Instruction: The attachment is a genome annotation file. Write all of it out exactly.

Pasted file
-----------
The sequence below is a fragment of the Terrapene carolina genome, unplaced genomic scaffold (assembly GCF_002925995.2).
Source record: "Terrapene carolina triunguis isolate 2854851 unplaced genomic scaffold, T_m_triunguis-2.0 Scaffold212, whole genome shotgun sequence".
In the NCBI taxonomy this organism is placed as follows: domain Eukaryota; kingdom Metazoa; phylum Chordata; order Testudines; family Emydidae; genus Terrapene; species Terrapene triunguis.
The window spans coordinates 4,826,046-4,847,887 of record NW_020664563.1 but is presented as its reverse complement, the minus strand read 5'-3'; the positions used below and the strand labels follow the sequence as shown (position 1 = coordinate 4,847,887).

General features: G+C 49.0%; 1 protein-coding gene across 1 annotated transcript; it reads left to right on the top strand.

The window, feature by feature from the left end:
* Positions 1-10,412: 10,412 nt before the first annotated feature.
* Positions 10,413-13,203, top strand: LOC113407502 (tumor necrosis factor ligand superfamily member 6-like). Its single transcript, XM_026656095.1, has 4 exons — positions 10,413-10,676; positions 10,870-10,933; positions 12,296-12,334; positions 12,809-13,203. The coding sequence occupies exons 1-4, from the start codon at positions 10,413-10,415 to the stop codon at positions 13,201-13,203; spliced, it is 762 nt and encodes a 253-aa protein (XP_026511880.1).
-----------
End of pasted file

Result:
The sequence below is a fragment of the Terrapene carolina genome, unplaced genomic scaffold (assembly GCF_002925995.2).
Source record: "Terrapene carolina triunguis isolate 2854851 unplaced genomic scaffold, T_m_triunguis-2.0 Scaffold212, whole genome shotgun sequence".
In the NCBI taxonomy this organism is placed as follows: domain Eukaryota; kingdom Metazoa; phylum Chordata; order Testudines; family Emydidae; genus Terrapene; species Terrapene triunguis.
The window spans coordinates 4,826,046-4,847,887 of record NW_020664563.1 but is presented as its reverse complement, the minus strand read 5'-3'; the positions used below and the strand labels follow the sequence as shown (position 1 = coordinate 4,847,887).

General features: G+C 49.0%; 1 protein-coding gene across 1 annotated transcript; it reads left to right on the top strand.

The window, feature by feature from the left end:
* Positions 1-10,412: 10,412 nt before the first annotated feature.
* Positions 10,413-13,203, top strand: LOC113407502 (tumor necrosis factor ligand superfamily member 6-like). Its single transcript, XM_026656095.1, has 4 exons — positions 10,413-10,676; positions 10,870-10,933; positions 12,296-12,334; positions 12,809-13,203. The coding sequence occupies exons 1-4, from the start codon at positions 10,413-10,415 to the stop codon at positions 13,201-13,203; spliced, it is 762 nt and encodes a 253-aa protein (XP_026511880.1).